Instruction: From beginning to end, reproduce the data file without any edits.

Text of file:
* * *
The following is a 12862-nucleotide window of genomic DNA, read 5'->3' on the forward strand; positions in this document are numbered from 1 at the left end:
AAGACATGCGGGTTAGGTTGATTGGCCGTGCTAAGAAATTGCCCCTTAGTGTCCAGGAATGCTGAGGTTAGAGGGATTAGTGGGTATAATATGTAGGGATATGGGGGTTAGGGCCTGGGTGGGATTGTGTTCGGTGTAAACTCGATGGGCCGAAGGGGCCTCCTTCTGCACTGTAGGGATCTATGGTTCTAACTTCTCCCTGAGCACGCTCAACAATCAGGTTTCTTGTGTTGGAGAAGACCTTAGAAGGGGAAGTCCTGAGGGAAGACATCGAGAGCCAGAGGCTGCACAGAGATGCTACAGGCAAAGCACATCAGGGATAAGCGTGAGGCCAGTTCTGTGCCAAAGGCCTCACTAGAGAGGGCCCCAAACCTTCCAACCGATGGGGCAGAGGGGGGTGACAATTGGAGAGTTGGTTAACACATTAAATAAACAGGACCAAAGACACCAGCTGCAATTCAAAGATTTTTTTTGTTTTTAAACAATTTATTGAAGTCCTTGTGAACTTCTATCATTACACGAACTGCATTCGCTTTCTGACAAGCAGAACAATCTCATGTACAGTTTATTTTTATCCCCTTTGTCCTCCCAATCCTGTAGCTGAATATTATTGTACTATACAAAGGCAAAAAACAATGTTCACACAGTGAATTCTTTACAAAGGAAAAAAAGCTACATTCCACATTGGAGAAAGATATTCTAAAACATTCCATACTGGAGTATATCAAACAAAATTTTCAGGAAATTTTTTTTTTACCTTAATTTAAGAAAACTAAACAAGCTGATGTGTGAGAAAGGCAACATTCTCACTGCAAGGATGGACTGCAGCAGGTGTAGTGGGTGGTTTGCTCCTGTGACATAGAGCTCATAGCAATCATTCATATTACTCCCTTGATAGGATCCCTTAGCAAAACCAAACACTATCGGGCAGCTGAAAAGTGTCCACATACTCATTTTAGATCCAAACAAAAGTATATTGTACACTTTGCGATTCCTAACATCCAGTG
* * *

The following is a 12862-nucleotide window of genomic DNA, read 5'->3' on the forward strand; positions in this document are numbered from 1 at the left end:
AAGACATGCGGGTTAGGTTGATTGGCCGTGCTAAGAAATTGCCCCTTAGTGTCCAGGAATGCTGAGGTTAGAGGGATTAGTGGGTATAATATGTAGGGATATGGGGGTTAGGGCCTGGGTGGGATTGTGTTCGGTGTAAACTCGATGGGCCGAAGGGGCCTCCTTCTGCACTGTAGGGATCTATGGTTCTAACTTCTCCCTGAGCACGCTCAACAATCAGGTTTCTTGTGTTGGAGAAGACCTTAGAAGGGGAAGTCCTGAGGGAAGACATCGAGAGCCAGAGGCTGCACAGAGATGCTACAGGCAAAGCACATCAGGGATAAGCGTGAGGCCAGTTCTGTGCCAAAGGCCTCACTAGAGAGGGCCCCAAACCTTCCAACCGATGGGGCAGAGGGGGGTGACAATTGGAGAGTTGGTTAACACATTAAATAAACAGGACCAAAGACACCAGCTGCAATTCAAAGATTTTTTTTGTTTTTAAACAATTTATTGAAGTCCTTGTGAACTTCTATCATTACACGAACTGCATTCGCTTTCTGACAAGCAGAACAATCTCATGTACAGTTTATTTTTATCCCCTTTGTCCTCCCAATCCTGTAGCTGAATATTATTGTACTATACAAAGGCAAAAAACAATGTTCACACAGTGAATTCTTTACAAAGGAAAAAAAGCTACATTCCACATTGGAGAAAGATATTCTAAAACATTCCATACTGGAGTATATCAAACAAAATTTTCAGGAAATTTTTTTTTTACCTTAATTTAAGAAAACTAAACAAGCTGATGTGTGAGAAAGGCAACATTCTCACTGCAAGGATGGACTGCAGCAGGTGTAGTGGGTGGTTTGCTCCTGTGACATAGAGCTCATAGCAATCATTCATATTACTCCCTTGATAGGATCCCTTAGCAAAACCAAACACTATCGGGCAGCTGAAAAGTGTCCACATACTCATTTTAGATCCAAACAAAAGTATATTGTACACTTTGCGATTCCTAACATCCAGTG